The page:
Monthly Archives: April 2015


All-new 2015 Sedona has earned a spot on the Ward’s 10 Best Interiors list. The Sedona was recognized by the editors for its impressive interior style, comfort, and overall execution, including the available second-row “First-Class” lounge seating.

By: IRVINE, Calif., April 16, 2015 – Kia Motors America’s (KMA)

The all-new Sedona completes Kia’s design-led transformation under the direction of chief design officer Peter Schreyer. It combines CUV styling, inside and out, with exceptional quality and offers unique interior features,” said Orth Hedrick, vice president, product planning, KMA. “This is the second-consecutive year that Kia has earned a spot on the Ward’s 10 Best Interiors list, following last year’s inclusion of the ultra-popular Soul. This award is a testament to Kia’s continued commitment to world-class quality and top-notch design that is as beautiful as it is functional.”

Starting at $27,495, the completely transformed Sedona comes in seven- and eight-passenger seating configurations and offers available Nappa leather trimmed seating surfaces. Exclusive standing and sliding second-row seats slide and fold upright for enhanced cargo hauling without the hassle of removing heavy seats. Sedona’s front center console is unique to the segment and allows for generous storage space between the front seats, while the large dual glove box offers a cooled lower storage area for convenience.
“Minivans may not be as popular as they used to be, but the all-new Kia Sedona gives us reason to think this segment is in store for a resurgence,” said Tom Murphy, executive editor, WardsAuto World magazine. “Kia takes stylistic chances with the Sedona interior. Sedona is unique in its interior design with two-tone leather set off with white piping and orange contrast stitching. The van’s comfortable and spacious, with way-cool second-row lounge seats with footrests. It’s also flexible, with third-row seats that fold into the floor. Finally, a minivan that is truly cool!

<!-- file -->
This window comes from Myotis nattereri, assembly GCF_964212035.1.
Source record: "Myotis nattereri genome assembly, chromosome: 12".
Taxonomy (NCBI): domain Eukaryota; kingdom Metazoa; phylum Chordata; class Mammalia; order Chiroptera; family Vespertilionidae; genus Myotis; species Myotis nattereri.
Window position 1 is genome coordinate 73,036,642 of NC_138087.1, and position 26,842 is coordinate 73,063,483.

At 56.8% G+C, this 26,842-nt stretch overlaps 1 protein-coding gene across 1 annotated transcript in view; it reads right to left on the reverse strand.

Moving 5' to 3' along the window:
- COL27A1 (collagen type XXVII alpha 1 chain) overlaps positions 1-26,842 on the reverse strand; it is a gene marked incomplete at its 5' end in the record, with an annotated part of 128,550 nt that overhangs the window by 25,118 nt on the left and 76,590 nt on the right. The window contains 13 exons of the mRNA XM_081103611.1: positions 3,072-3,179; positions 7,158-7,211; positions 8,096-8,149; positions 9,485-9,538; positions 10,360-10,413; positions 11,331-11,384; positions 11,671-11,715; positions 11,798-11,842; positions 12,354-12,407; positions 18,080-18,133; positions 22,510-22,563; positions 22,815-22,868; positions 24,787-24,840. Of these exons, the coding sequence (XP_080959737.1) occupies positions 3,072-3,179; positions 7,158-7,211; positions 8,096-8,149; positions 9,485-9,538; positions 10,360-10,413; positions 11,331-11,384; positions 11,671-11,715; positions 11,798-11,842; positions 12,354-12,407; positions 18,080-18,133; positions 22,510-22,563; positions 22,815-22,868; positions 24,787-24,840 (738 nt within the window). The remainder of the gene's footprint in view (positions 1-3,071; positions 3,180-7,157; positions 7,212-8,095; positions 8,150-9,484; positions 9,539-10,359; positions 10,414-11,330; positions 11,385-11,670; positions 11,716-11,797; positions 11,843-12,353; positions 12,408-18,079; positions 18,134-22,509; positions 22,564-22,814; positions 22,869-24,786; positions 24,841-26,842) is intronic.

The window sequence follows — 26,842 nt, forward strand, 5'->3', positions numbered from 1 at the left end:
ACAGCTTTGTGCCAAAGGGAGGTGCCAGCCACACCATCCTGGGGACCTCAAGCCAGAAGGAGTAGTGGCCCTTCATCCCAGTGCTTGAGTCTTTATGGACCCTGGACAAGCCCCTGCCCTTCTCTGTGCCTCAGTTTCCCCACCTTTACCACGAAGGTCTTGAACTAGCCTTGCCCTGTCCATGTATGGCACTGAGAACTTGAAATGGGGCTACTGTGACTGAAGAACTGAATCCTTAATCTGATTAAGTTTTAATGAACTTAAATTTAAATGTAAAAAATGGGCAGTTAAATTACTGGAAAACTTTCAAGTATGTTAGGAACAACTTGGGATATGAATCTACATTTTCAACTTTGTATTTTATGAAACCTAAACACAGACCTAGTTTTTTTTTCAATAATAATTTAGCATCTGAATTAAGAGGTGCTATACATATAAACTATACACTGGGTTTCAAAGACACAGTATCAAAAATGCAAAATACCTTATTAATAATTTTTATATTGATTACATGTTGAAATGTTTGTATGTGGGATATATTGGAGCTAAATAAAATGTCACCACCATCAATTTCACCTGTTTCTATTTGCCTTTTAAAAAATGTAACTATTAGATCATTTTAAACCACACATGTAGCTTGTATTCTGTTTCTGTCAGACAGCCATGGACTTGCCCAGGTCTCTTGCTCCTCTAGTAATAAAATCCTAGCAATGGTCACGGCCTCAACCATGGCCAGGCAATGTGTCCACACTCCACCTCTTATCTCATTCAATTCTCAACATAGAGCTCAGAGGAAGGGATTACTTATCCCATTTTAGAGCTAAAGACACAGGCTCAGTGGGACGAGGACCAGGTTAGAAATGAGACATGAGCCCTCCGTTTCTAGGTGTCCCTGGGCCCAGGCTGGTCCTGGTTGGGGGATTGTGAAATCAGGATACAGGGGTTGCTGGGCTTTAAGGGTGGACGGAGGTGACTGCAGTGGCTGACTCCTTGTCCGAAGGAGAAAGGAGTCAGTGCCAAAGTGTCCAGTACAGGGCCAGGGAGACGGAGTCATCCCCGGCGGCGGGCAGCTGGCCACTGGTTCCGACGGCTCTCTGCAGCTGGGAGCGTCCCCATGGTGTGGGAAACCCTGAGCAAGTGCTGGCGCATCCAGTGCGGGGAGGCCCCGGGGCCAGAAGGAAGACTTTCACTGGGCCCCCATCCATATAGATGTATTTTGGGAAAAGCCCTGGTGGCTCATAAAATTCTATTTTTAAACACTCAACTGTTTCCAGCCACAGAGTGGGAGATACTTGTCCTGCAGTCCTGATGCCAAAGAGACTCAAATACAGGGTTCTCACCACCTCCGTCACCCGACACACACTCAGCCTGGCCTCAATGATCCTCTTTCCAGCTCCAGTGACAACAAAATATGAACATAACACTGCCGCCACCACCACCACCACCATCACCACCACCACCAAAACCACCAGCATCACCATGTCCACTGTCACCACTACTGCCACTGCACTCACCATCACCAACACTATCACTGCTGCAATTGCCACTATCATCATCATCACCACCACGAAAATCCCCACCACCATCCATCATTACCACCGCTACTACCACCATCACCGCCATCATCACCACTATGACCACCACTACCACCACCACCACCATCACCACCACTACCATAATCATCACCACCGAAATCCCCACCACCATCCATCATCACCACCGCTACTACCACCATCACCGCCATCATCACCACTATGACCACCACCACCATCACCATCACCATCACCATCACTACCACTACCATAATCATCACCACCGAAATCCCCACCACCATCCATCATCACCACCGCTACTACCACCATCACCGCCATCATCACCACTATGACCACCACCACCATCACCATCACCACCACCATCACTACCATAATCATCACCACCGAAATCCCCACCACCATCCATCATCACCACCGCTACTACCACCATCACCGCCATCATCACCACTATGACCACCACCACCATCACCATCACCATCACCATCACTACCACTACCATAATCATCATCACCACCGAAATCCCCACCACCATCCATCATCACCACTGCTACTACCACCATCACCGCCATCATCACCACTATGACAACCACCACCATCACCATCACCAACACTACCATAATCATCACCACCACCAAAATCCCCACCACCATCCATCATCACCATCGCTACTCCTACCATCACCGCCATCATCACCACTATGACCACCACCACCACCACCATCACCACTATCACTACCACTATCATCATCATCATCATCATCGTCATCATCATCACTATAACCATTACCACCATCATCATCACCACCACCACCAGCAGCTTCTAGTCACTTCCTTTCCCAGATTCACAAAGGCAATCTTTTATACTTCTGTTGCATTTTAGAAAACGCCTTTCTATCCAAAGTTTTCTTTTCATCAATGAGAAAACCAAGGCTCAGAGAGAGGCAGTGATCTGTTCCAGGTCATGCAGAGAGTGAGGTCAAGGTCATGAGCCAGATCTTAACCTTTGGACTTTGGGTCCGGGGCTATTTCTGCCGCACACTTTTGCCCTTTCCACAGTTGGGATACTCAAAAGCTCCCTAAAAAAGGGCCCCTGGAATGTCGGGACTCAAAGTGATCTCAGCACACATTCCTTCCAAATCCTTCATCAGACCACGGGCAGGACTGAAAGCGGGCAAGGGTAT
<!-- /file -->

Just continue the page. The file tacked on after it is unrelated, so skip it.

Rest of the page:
Kia BUZZ Editorial Team

Kia BUZZ Editorial Team

Kia’s premium SUV model, the all-new Sorento, made its overseas debut at the 2014 Paris Motor Show earlier this year. While it wowed the crowd with its bold look at first glance, there’s lots more to discover when it comes to this exciting new generation’s wide variety of features and specs. Spencer Cho, head of Kia’s Overseas Product Marketing Team, has broken down the reasons why the all-new Sorento is poised to be the best in its class.

Watch the full presentation here:

Roomy and Luxurious Design

Kia New Sorento Exterior

The 3rd generation Sorento is longer, wider, and lower than the previous generation. Its new look is not only sleeker but also provides more room for passengers, while making it easier to get into and out of the vehicle. The interior features a ‘modern and wide’ theme outfitted with high-end materials and an upgraded layout for a roomier feel.

Kia New Sorento Side

Excellent Safety Rating

All-new Sorento has been awarded the highest five-star crash safety rating by Euro NCAP thanks to its stronger structure and variety of passive and active safety features. Its body is composed of 53% ultra-high strength steel, making it more resistant to external impacts. The full range of advanced safety features, such as Active Hood System, Blind Spot Detection, and Advanced Smart Cruise Control incorporating Kia’s state-of-the-art technology, take all-new Sorento’s safety to a level that owners deserve.